Senior advisor Stephen Miller, as you know, favors hard-line immigration policies. Fired DHS Secretary Kirstjen Nielsen resisted some, but certainly not all of them. She repeatedly lied saying there was no policy of child separation meant to deter illegal immigration. But none of what we've seen, and none of what we could see happens unless the man at the top wants it.

So does President Trump want it because his base wants it? Because he wants to assure them he is tough? Or does he want to treat people like this because this is who he is?

Which brings it all back to how the presidencies undocumented immigrants and illegal immigrants and how he sees the law. As we said at the top, CNN was the first to report that he asked a top border official to break the law, to close the door on asylum seekers , and the president again today suggested, do not have legitimate claims they faced persecution back home.

We were the first to report that he promised a pardon for doing it. To be precise, it was Jake Tapper who got the scoop. I'm pleased he could join us to talk about it.

So, Jake, what exactly did the president say to the commissioner of Customs and Border Protection last week?

JAKE TAPPER, CNN HOST, "THE LEAD WITH JAKE TAPPER": Well, the context is the president had just visited the border at Calexico, California, and told border patrol agents as I told you earlier this week to stop enforcing the law by letting asylum seekers in.

[20:05:13] Basically just keep them out of the United States and the border agents had been told after President Trump left you can't do that, you have to let people in. That's the law.

After that, President Trump met with the head of Customs and Border Protection, Kevin McAleenan, and said, we've really got to keep them out. If you go to jail for this, I will give you a presidential pardon.

Now, the senior administration officials who were briefed on this conversation who told me about it said they didn't know if the president was joking or serious, but he definitely said this. It all really is of a piece having to do with the president's frustration with immigration laws and his desire stated to have his officials, administration officials and agents break those immigration laws to be even more hard line.

COOPER: In terms of the president's proposal to release undocumented immigrants to sanctuary cities for political reasons, again, there's no other reason other than driving somebody -- driving bus loads up to Nancy Pelosi's district, it's just to try to punish Nancy Pelosi, I guess, in the president's mind.

I understand you've obtained documents from the general counsel from the Department of Homeland Security, documents that he sent to the White House about this back in February.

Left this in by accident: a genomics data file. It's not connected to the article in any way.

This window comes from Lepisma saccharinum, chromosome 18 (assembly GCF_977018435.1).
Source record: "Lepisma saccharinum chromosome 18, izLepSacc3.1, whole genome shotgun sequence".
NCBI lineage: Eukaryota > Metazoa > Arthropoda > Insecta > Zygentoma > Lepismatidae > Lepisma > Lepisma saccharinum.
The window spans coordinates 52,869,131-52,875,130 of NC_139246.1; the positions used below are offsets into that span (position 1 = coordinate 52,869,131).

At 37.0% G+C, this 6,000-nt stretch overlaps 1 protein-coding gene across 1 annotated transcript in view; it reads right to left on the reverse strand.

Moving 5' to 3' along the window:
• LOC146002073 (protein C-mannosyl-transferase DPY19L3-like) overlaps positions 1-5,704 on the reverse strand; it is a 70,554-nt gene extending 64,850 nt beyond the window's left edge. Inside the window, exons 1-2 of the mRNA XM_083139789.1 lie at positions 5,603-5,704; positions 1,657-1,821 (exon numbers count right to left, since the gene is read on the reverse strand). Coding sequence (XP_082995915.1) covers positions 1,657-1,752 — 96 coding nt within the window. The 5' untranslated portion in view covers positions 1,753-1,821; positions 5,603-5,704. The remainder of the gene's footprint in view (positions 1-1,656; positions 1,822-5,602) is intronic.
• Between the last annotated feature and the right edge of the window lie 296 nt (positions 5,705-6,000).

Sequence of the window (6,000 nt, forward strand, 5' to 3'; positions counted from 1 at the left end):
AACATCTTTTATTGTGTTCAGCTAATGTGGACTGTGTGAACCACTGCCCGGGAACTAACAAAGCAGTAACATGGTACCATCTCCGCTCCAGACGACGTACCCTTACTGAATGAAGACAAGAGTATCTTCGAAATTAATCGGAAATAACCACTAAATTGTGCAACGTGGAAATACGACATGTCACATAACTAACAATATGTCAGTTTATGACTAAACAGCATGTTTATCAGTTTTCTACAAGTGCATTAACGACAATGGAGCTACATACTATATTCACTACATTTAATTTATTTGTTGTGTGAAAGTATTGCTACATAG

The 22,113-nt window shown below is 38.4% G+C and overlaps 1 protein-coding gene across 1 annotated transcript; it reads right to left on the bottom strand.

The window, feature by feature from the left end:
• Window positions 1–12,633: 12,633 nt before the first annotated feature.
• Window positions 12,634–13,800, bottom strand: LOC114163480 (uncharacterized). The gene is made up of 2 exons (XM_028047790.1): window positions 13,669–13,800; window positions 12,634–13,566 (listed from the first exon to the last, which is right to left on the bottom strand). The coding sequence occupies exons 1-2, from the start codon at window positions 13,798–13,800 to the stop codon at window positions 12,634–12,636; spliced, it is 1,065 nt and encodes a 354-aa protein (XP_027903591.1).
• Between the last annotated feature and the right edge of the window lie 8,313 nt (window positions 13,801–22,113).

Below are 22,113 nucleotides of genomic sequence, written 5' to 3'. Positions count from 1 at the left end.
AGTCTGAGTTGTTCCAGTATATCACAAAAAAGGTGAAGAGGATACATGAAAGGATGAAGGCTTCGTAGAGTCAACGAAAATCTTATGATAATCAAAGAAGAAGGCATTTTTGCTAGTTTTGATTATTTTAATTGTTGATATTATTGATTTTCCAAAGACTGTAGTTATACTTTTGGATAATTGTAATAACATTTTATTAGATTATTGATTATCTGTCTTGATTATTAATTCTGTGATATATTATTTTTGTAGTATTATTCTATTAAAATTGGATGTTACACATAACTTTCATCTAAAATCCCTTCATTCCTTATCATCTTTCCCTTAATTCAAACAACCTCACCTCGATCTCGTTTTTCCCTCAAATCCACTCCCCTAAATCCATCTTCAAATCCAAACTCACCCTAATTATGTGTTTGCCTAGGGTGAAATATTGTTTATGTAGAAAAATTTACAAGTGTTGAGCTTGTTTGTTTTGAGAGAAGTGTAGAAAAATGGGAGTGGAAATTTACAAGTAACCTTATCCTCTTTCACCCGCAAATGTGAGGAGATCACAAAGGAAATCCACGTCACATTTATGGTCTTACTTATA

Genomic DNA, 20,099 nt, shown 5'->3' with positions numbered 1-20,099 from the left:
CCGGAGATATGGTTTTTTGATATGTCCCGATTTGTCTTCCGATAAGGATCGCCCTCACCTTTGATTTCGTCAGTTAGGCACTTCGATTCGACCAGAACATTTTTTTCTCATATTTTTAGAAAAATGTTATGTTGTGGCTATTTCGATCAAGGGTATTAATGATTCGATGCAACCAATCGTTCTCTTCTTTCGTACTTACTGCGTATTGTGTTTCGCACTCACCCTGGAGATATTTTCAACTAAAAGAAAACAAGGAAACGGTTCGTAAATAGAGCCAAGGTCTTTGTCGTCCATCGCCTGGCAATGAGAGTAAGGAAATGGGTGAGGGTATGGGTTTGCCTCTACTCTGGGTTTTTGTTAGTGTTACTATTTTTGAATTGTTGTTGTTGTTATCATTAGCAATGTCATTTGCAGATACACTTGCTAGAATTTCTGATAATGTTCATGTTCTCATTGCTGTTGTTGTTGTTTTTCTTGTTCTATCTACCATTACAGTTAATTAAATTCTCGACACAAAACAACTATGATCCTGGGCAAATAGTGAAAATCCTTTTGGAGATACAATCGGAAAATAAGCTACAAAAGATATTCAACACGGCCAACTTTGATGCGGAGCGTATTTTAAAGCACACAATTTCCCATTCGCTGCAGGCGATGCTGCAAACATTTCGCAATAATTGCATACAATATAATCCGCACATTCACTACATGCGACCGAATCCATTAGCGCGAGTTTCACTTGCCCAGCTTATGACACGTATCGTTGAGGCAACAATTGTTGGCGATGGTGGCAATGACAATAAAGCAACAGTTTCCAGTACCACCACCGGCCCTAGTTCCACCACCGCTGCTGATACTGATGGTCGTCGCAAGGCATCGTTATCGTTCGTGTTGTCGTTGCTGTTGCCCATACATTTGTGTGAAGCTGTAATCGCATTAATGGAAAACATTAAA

TAPPER: That's right, because this was actually being very seriously pushed by President Trump and other immigration hard liners in the White House, Stephen Miller and others, saying that they really wanted to do this, even though the White House earlier today tried to pooh- pooh this story, saying it wasn't taken seriously.

It was taken seriously. The general counsel of the DHS, John Mitnick, sent the White House a legal analysis and basically had three parts. One was we are not allowed to spend DH money to do this, to transport these individuals, unless it's for a clear agency-related purpose such as providing medical care to individuals or facilities becoming overcrowded. And the underlying message is we can't do this for political reasons, that would be against our charter, that would be against the law.

He made two other points. This would open up the agency and the U.S. government for lawsuits because you'll be denying due process to these individuals. And if you do this, the odds that these individuals do not show up for their deportation hearing are much stronger. So, in other words, you'll be undermining the law and you'll be undermining your own purpose of wanting these people to go back where they came from.

COOPER: I mean, you know, it bears just sort of stepping back for a moment and pointing out, we're talking about human beings here being loaded onto buses and sent far away to random places for political purposes to punish Democrats. To think that that's an actual serious consideration is incredible from this White House.

TAPPER: The law is not let's ship them thousands of miles away to the district of somebody so we can make a political point, regardless of how vulnerable this individual might be. What if it's a 19-year-old girl and she has friends and family in Tennessee and she doesn't know anybody in San Francisco?

COOPER: Or somebody, you know, has a medical issue, dies on the bus going there. I mean, they have died going someplace for political purposes to be used as a pawn, it's incredible.